As anyone with kids knows, life is chaotic and exciting, in both good and bad ways. Clutter and noise. Frantic food preparation. Homework. Activities. Music and sports practice in the house. It’s both fun and annoying and stressful and life fulfilling. Realizing you are raising two young people to have values and morals and life skills for the world they’ll one day be released to is incredibly satisfying and give meaning to our lives. But man, can that chaos be challenging.
When LoudBoy is yell-singing (or yinging as we call it, Will Farrell has a good example)
and the dog chasing/barking at him and me or Holly going at it with Birdsnest about something, I try to remind myself to enjoy these crazy moments. While I try to stay in the moment and not look ahead, it’s hard not to think about how short these years are with young children. How small the window is for them to believe in Santa and reindeer, and how the excitement they feel in anticipation of Christmas brings our cynical adult selves back to a lighter and wonderful place. The movie the The Polar Express embodies some of this, as kids begin to lose that Christmas spirit. So we need to savor these life moments, and not let our own thoughts or stresses muddy these family times.
In the not too distant future, the house will be quiet of loud music or piano practice or kids fighting. It will just be me and my spouse, or you and yours. And what then? Kids have a tendency to be a black hole of love and attention, sucking in and taking a lot, and it takes an effort to make sure the light of your love reaches out to the person you married as well. We’re friends with several couples, and know other acquaintances, that haven’t been able to get out of the kid gravitational pull. They’re in essentially sexless marriages focusing nearly entirely on raising kids. While not necessarily disdainful towards each other, in fact they probably do love each other, but are merely apathetic towards a passionate relationship as husband and wife. So what do these people do once the kids are grown and out of the house? One of my friends already covertly complains in the form of jokes about his lack of sex life, and they’re youngest is three, so that means a long spell of dissatisfaction if he sticks it out and things don’t change.
That’s why it’s important that during these times when things are the craziest in our lives that we buttress or build a solid marriage with our husband or wife. One of my mentors always said that, though it was difficult, the best time to market and do business development was when you are the busiest with work. Because if you don’t, when you complete the work or project, you’ll be left wondering what you’ll do next. We need to continue to plant and maintain our marriage garden, so when the quiet times begin, we simply move to the next chapter with our best friend and lover.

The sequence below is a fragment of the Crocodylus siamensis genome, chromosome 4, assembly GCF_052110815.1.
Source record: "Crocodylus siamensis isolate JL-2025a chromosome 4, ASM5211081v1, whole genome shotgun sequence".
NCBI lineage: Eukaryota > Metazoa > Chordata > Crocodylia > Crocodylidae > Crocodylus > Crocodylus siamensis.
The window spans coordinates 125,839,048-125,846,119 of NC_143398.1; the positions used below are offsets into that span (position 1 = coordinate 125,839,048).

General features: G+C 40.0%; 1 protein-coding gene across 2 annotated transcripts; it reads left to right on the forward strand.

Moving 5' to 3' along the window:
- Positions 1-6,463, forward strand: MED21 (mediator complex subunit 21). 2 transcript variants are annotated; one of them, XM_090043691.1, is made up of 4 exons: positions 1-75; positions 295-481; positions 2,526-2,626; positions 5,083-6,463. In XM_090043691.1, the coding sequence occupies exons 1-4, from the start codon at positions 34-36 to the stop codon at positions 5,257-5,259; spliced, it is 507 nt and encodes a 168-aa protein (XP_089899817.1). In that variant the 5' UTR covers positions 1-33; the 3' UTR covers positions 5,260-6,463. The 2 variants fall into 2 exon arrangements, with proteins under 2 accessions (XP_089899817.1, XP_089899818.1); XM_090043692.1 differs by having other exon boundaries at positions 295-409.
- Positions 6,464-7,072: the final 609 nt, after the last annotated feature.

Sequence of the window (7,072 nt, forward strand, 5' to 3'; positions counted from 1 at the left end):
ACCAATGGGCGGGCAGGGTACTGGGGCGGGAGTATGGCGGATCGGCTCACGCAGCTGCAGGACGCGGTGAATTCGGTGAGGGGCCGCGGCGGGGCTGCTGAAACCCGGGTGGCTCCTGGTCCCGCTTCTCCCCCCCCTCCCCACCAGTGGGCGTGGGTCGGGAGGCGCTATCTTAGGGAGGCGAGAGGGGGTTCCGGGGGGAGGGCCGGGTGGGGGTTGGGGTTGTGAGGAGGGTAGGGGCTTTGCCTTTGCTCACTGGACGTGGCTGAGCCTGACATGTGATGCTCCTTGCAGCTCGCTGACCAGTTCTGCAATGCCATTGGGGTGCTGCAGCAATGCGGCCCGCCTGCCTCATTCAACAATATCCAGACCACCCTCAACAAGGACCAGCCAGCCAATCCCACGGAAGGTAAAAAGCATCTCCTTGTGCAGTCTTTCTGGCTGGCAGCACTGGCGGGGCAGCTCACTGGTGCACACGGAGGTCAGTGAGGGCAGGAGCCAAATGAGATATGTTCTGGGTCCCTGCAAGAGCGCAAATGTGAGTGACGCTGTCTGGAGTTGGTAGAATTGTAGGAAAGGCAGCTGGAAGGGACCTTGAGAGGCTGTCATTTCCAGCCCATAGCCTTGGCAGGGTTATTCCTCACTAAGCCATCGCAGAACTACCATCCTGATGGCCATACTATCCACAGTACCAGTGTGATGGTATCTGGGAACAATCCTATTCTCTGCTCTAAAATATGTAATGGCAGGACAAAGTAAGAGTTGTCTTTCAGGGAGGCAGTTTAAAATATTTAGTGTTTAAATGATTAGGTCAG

That means taking care of ourselves physically and being as healthy and good looking as possible. It means getting that relationship dynamic right – if you’re a man, lead and be a Captain – the marriages noted above, without exception, the husband allows the wife to make 90% of their family decisions…not a good dynamic. That means taking time to do activities and share time with just our spouse, be it classes, or workshops, or the gym, or date nights, or weekend getaways. It means finding a hobby that keeps us happy, and bringing that happiness back to the marriage. It means reflecting and talking and snuggling and being intimate so that connection isn’t lost. That’s one reason why regular married sex is so important – it’s a connection that you can’t have with anyone else and brings two people together, regularly, in an intimate way.
So learn to embrace the chaos, even if it drives you crazy right now, since it will soon be eerily quiet in the house. Find and grow new passions and hobbies, both outside the marriage and with your spouse. Show your kids what a good, passionate marriage is like, because they will model their own relationships after yours. Doing these things helps us to have happy, lifelong marriages and to buck the divorce trend so prevalent today. As I mention in my book, it is so easy to fall into the trap of kids at the center of the family, and it takes awareness to keep the family dynamics in check for the long-term benefit of everyone.
Good luck to all in this crazy holiday season, hope your preparations are going well!
Post Script: A day after I wrote this post I met with a client who told me he was a day away from signing divorce papers. We’ve become sort of friends the last few years and he opened up a little. He was married over 22 years, and his wife dropped the ILYBNILWY speech on him, siting the reason for her divorcing him is “they’ve grown apart.” They have four kids, ranging in age from 13 to 22. We talked about some of the mistakes he made, and how they put the kids at the center of the family, and advised me to make sure we continue to make sure the husband-wife relationship is still strong – making time just for us. He also said that since he traveled a fair amount for work, his wife ran the household how she saw fit, and it wasn’t until recently (when he stopped traveling) that he tried to even jump into the cockpit and intervene. By then it was too late. This illustrated many of the points I made above.